Did someone just say “Weeaboo”?

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’cause I think I just heard someone  say “Weeaboo“.

Let’s face it, the Oniwaban is one of the coolest models in the range. Whilst I had planned to keep my force made up entirely of Chinese themed units, I eventually caved, partly because I wanted some TO in my IS lists and partly because he looks so damn cool. I use him with the profile of a ninja rather than an Oniwanban so that it’s all legal of course.

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He spent his first game sawing through ‘Jean de Arc” with a DA CCW before moving on to hose down some loose ‘Fusiliers’. It was my first time using hidden deployment. It was also the first time I ever fought in close combat. I was impressed. He will be showing up in more lists, along with the final Kuang Shi I am still putting the finishing touches on (article forthcoming).

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For anyone who is interested in how I did the green servo muscle, I started by mixing a 50/50 mix of GW Scorpion Green and Snot Green. I slavered this over 100% of the muscles, leaving no black showing through at all. I then painted on pure scorpion green on around the highest 95% of the surface. After that, I washed the muscle with GW Dark Green Ink (one of the older discontinued shiny washes). After that dried, I hit  the top 90% of raised surfaces with Scorpion green once again, before mixing Scorpion Green with Sunburst Yellow and applying it very subtly to the highest points.

Here’s a photo of how it looked in good light before I finished the rest of the figure.

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You can see the original Snot+Scorpion Green mix on his calves.

The Japanese word “Ninja” and it’s Chinese pronunciation, “Rěnzhě”, both use the same characters, these being “忍者”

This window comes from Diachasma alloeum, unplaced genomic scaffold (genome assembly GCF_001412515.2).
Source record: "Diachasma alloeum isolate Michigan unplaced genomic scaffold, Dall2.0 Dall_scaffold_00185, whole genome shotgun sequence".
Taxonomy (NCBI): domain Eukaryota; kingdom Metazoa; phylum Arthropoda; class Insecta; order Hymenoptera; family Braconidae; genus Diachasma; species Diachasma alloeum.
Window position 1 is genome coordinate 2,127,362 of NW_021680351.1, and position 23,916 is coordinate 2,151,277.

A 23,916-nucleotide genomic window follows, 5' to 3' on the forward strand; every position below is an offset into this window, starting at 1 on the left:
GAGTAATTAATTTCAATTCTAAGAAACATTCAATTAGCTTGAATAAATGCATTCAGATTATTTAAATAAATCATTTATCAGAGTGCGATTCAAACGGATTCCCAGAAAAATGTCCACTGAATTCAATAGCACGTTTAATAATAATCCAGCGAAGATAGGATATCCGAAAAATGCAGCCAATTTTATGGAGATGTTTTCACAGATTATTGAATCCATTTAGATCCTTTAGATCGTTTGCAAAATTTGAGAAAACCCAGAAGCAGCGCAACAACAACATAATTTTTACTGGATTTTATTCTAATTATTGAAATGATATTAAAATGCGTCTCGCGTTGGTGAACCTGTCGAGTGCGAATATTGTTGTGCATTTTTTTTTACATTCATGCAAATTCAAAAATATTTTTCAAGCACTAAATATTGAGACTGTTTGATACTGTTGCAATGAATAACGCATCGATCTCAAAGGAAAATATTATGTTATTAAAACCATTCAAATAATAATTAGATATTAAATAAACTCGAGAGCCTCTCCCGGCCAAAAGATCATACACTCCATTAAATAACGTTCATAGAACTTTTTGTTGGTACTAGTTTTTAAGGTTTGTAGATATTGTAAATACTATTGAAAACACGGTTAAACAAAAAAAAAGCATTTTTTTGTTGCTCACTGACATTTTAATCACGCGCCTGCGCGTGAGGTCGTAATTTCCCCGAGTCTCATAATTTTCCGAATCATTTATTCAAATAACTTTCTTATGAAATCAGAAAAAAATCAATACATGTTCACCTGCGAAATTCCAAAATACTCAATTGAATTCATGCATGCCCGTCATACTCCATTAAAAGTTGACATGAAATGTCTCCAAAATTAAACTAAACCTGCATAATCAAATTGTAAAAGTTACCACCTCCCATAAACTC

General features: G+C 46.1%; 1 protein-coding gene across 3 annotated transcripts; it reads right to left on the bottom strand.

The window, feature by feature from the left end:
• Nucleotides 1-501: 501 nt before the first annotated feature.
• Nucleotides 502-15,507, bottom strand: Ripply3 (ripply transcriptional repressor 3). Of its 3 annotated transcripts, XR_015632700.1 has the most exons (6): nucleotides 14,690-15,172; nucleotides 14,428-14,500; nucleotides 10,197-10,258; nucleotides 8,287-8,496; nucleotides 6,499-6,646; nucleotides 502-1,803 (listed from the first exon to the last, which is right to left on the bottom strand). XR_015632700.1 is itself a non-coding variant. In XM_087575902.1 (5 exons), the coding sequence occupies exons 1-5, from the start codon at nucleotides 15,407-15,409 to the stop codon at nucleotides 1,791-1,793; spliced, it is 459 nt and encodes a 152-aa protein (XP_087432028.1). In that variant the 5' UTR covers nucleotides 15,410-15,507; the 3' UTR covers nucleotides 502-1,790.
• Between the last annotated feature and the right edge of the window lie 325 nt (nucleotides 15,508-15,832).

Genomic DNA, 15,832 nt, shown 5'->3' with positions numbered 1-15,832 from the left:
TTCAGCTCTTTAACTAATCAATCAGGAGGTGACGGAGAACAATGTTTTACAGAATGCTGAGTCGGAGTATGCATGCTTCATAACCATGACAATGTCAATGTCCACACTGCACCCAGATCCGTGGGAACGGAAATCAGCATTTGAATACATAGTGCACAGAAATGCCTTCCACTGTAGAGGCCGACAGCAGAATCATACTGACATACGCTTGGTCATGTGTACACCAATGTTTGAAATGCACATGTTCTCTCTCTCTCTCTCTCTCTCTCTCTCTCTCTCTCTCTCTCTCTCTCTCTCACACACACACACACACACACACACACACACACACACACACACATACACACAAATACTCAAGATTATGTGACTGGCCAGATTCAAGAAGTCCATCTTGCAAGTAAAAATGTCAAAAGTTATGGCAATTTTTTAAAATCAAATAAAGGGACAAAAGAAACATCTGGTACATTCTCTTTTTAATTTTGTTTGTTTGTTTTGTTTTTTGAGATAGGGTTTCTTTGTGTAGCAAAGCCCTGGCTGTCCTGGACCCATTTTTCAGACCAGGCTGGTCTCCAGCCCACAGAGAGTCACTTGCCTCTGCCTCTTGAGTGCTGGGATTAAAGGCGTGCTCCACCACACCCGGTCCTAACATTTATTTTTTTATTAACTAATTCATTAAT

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Seeing as everyone already knows how to say Ninja, I’ll get straight to the Chinese. To pronounce the  “rěn/忍”, it sounds like the Ren from Ren and Stimpy. This character stands for heard-heartedness (it includes the character for heart (心)), which in Chinese has more to do with willpower, tolerance and endurance rather than impassiveness than the English usage do denote someone pitiless.

The “zhě/者” sound is a little harder. Start with the ‘dge’ sound at the end of “Judge Fudge” and follow it up with the ‘e’ in ‘her’, all as one syllable. In this context the character serves as a suffix to denote a person. Kind of like the ‘-er’ at the end of ‘Killer’ or the ‘-or’ at the end of “‘decapitator’.

Together the characters give the impression of someone who is resolute. Emerging from the shadows slice people in half, unleashing a hail of ninja stars and then disappearing in a puff of smoke is not as central to the concept as I imagined

UPDATE: Now I also play JSA and am swimming in Ninja models, he gets to be the Oniwaban he was always destined to be.

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9 thoughts on “Did someone just say “Weeaboo”?

  1. I’m really enjoying this blog: keep the posts coming!

    I did some reading over the past few days, funnily enough, about Oniwaban and Ninja. Providing Wikipedia is correct (and despite its failings, for stuff like this it is usually right) a couple of things stood out:
    – “Ninja” is a less historically used term for “Shinobi”. They also were more about disguises (IMP markers more appropriate?) than hiding.
    – Oniwaban had little or no links to Ninja. Different eras etc.

    Speaking of Oniwaban, how is it pronounced?

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    1. I’m afraid I don’t know much Japanese beyond what anyone whose seen a cartoon might pick up, however I believe the breakdown into syllables to be o-ni-wa-ban.

      ‘O’ like the start of ‘on’, ‘ni’ like ‘the knights who say ‘ni’, ‘wa’ like “wuh” (dead set can’t think of a non-Japanese example), and ‘ban’ like being banned from something.

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